When I started my business, I loved the fact that I was my own boss — I could serve clients on my own schedule. I could sleep in, eat when I wanted, work with those I chose to work with. It was basically a free-for-all.
It was fun for a while but then I noticed a few things: I wasn’t growing my business. I was becoming complacent. I was serving clients but not building for the long term. I allowed myself to procrastinate or become distracted in the middle of projects. I wasn’t as healthy as I could have been, either.
And whenever I tried to change, I would fade back toward my less-than-healthy habits.
I soon discovered that the real cause of my problems was not the choice to do these things but the lack of willpower to do something different.
Willpower is sometimes called “self-discipline” or even “focus” or “concentration”. It refers to your ability to choose a goal and then to push through the pain, discomfort, displeasure, obstacles, etc. that you face until that goal becomes a reality. I hate to admit this but I lacked willpower. If I wanted something, I bought it. My workouts were not really that challenging. I only did things if I felt like it.
… and the results showed. My business did okay (I still had year-over-year growth most years) but it wasn’t stellar. My health was so-so. I was less interested in taking risks.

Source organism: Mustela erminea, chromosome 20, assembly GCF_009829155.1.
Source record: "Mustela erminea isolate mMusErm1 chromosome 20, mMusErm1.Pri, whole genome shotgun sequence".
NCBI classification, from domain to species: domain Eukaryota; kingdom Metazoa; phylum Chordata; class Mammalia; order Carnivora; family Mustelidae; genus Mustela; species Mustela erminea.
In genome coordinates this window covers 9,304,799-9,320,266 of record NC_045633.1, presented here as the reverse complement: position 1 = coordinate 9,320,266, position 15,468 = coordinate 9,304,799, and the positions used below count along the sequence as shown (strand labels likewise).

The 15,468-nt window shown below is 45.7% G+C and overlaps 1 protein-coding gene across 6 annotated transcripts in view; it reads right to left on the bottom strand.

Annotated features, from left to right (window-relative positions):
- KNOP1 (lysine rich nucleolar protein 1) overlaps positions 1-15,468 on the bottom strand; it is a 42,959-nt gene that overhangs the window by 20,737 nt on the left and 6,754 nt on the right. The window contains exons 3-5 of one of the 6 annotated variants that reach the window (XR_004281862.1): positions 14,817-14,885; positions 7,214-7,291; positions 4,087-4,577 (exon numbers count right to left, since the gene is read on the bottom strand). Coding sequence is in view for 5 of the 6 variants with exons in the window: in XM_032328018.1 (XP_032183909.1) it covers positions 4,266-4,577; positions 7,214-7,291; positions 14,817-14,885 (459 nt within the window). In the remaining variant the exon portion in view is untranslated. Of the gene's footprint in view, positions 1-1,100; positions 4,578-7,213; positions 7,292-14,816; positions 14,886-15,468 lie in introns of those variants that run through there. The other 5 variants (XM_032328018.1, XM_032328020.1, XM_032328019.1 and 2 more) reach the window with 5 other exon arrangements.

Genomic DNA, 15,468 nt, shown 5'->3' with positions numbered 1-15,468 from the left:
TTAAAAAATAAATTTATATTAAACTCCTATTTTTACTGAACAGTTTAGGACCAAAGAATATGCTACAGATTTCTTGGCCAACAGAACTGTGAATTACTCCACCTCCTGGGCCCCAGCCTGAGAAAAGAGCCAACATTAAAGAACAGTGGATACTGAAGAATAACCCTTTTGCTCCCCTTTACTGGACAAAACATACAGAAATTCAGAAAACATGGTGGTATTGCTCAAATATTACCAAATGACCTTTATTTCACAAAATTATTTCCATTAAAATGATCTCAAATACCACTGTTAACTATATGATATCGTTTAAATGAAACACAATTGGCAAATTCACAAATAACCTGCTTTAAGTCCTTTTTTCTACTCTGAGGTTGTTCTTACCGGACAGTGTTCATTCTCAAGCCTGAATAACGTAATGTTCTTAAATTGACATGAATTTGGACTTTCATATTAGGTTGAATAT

I ended up like a pot-bound plant — grown into myself — and I didn’t like what I had become.
So I started making changes in how I do things (by eating better, exercising, focusing on my work, etc.), plus I also started studying willpower.
One of the changes I made was to take on a writing project at a client’s office. Although I much preferred to write in the comfort of my home, the discipline of going to a client’s office every single day helped to “reset” my clock. I did that for a year (this was a few years ago now) and enjoyed it. And I’ve willingly done it again since then, simply because it was an excellent way to inject some discipline in my life.
Another change I made was to workout in the mornings and change my diet. I’ve limited my coffee intake, I eat my bigger meals earlier in the day, I have drastically cut back my carbs.
Another change was the Finish What You Start series I blogged about last year. It was part of that whole effort to improve my willpower.